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40th Anniversary

In Conversation: Michael Bloomberg and Ed Koch

The mayors—and the crises they had to deal with—were very different. But the challenges of governing New York are remarkably similar over time.


Ed Koch and Michael Bloomberg  

The current occupant leaned back on a plush red couch; his puckish predecessor sat in a stiff-backed chair. Michael Bloomberg and Ed Koch were in one of City Hall’s private offices, talking seriously about the issues and enemies they’ve confronted as mayor, and the changes in the city they’ve led. But their tone was as warm and relaxed as old war buddies’.

New York: You’ve both dealt with crises that threatened the city’s physical and economic survival. How worried are you by the current financial mess?

Ed Koch: Wall Street and the city will survive. The only thing to worry about is that the rich get preferred under all these programs, and the middle class comes after them. It should be the other way around. The rich should be the last to get through the eye of the needle.

Michael Bloomberg: No question, these times will be tough and we’re going to have to work together. I always say that nothing goes up forever—and that’s why we used the good times to prepare for the tough ones. So yes, these are difficult days, but we know how to get through them. We’ve done it before and will do it again.

NY: Mayor Bloomberg has said that the city made a “mistake” during the seventies fiscal debacle by allowing quality-of-life services—the Police Department, schools, parks—to deteriorate.

EK: You can’t call it a mistake! It was a question of resources. The reason we got where we got is we spent money we didn’t have. That started in the last year of Wagner’s administration and went to its zenith in the Lindsay and Beame administrations.

MB: Ed was elected in 1977 to get the city back on its feet, and he did a spectacular job. The lesson is, when you walk away from these investments during tough times, you walk away from your future—and we won’t do that.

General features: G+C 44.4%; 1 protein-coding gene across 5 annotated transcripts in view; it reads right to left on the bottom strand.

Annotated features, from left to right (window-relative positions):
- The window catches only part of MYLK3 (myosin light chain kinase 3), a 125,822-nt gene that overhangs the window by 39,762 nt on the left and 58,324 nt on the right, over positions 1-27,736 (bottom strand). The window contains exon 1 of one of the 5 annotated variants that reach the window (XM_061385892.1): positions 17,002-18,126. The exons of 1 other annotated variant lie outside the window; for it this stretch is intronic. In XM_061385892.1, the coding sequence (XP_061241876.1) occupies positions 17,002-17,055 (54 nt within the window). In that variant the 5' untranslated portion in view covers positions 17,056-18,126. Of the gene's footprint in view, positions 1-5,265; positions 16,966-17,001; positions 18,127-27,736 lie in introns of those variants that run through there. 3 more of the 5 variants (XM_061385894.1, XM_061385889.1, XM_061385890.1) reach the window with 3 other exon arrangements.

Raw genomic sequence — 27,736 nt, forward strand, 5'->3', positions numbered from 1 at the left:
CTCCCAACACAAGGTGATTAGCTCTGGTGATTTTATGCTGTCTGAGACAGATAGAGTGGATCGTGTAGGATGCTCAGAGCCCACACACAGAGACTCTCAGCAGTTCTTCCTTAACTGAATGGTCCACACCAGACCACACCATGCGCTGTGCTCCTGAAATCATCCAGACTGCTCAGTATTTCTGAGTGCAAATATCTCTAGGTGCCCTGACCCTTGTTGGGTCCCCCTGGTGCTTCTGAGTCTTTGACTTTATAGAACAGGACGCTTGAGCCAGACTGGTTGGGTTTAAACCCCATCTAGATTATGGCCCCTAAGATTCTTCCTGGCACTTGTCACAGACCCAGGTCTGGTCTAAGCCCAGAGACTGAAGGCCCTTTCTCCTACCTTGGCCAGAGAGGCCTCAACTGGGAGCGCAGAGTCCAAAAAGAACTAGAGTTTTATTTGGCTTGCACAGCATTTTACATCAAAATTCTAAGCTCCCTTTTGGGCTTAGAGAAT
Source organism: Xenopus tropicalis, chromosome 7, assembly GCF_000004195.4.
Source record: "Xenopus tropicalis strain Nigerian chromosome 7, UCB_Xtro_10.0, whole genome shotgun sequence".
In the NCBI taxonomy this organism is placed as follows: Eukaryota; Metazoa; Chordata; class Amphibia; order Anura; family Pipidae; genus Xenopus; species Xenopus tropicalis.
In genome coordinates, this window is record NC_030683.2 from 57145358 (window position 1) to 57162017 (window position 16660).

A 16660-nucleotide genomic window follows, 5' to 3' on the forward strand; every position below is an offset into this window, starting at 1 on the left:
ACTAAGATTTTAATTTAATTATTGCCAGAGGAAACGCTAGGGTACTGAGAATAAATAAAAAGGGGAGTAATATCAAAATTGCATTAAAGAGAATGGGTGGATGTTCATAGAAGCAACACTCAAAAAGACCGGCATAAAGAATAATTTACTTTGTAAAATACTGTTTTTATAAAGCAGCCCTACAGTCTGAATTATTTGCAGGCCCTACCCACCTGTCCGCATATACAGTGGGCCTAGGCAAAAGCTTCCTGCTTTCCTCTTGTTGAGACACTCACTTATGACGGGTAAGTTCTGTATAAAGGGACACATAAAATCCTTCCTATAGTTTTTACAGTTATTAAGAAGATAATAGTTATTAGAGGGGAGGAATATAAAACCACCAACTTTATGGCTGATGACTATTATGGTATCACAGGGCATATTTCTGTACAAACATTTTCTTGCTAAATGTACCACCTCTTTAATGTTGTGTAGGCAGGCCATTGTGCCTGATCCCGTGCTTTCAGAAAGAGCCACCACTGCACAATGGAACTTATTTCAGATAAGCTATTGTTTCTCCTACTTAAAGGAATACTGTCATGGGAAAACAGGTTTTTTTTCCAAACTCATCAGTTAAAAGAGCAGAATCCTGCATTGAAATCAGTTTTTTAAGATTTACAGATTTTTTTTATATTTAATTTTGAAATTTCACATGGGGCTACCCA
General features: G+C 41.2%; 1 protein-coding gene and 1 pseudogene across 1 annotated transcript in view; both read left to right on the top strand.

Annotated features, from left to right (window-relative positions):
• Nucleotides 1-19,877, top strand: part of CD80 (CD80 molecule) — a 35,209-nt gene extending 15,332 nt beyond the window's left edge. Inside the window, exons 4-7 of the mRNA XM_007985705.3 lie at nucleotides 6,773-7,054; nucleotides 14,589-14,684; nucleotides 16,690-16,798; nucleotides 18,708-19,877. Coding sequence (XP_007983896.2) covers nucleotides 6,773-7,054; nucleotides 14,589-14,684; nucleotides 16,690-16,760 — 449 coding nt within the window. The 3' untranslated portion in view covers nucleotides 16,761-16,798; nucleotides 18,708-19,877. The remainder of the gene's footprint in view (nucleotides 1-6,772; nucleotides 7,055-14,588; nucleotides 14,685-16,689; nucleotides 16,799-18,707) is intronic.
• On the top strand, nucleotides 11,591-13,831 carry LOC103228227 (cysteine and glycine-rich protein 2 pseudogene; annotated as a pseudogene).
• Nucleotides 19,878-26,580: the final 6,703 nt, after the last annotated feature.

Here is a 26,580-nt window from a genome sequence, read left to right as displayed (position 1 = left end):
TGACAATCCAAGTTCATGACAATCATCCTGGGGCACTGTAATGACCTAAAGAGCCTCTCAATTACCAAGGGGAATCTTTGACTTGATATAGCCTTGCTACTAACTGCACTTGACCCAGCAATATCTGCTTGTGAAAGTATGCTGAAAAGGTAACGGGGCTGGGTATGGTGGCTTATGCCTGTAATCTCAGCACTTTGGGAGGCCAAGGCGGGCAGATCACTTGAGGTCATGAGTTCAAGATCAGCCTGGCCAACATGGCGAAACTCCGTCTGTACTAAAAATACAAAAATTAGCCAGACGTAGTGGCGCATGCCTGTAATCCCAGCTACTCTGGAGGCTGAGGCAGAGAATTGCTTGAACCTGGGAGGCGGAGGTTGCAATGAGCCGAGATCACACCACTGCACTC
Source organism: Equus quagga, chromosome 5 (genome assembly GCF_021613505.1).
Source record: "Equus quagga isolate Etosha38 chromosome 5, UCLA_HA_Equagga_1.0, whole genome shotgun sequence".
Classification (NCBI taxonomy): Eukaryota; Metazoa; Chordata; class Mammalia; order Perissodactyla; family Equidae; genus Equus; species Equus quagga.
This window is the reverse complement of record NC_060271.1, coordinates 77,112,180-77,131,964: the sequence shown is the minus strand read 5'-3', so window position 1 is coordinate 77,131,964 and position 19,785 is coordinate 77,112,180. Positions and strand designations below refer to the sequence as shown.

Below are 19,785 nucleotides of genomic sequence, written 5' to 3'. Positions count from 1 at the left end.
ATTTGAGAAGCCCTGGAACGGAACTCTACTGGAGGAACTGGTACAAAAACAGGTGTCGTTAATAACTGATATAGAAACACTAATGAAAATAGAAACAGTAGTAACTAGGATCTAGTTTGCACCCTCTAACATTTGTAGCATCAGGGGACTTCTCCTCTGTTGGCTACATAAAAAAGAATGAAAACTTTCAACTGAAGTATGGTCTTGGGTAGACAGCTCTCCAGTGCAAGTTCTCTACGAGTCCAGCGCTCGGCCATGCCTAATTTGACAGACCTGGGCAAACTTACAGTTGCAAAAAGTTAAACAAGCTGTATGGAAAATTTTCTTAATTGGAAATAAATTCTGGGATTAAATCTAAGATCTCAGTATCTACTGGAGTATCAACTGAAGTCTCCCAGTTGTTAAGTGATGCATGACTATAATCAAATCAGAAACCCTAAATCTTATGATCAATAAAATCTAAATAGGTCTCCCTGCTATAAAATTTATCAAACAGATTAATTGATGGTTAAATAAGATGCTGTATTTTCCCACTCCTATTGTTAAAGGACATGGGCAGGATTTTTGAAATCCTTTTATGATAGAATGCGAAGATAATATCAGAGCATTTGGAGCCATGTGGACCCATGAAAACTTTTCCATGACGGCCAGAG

NY: What did starting in the middle of a crisis—for Mayor Koch, the fiscal disaster; for Mayor Bloomberg, the aftermath of 9/11—teach you about being mayor?

EK: When I was elected, I said to myself, Can I do this? Seven people ran, and some of them were extraordinarily capable. And I said to myself, But the people picked me! For good or bad. And now I have to do my best. And I had only one or two sleepless nights in twelve years. Because I thought to myself, It’s working! The key was, get people to follow you. I used to say, to crowds—because I went out in the streets a lot—“If you follow me, I will lead you across the desert!” That’s a nutty thing. But they followed me! And that was key, because you had to demand great sacrifice from the people of the city. And the people who had to sacrifice the most were the poorest. Because that’s where the budget goes. Two-thirds of the budget. All the left-wingers, the Village Voice people, yelled, “He’s balancing the budget on the backs of the poor!” And I said, “Who do we spend the budget on?”

MB: I’d argue that Ed Koch—and Michael Bloomberg, both—had a real advantage coming in. Because we both came in in difficult times, and it is easier to govern in difficult times than it is in flush times. You have more leverage with legislatures; the public is more sympathetic, they know it’s not easy and they might not be happy with your decision, but what they want is somebody they think is at least trying to do what’s right. One year I closed half a dozen firehouses—nobody ever lost their job! The firefighters, we moved them to where the public had moved! We should be doing that every year! I raised taxes—our police and firefighters wanted to get paid, surprise, surprise. And I put a smoking ban in—everybody’s gonna live longer. My approval was down to 25 percent, but on the questions—does he care? Is he honest? Is he hardworking?—75 percent approval. People want a genuineness. I think it’s useful, also, to be a character. Ed was better at that than I am. I tend to not be as expansive.

EK: My personality was such, you hit me, I hit you back. [Laughs] It’s different with Mike. Much more respectful of people. If I would point to one thing, of all the things he’s done, I would say his greatest achievement is reducing racial animosity.

NY: Race relations have gone from nonstop turmoil in the seventies to nearly placid today. There must be more to it than a different mayor.

EK: When I came in, I had to cut the budgets. And it’s primarily black and Hispanic citizens of New York City who are suffering.

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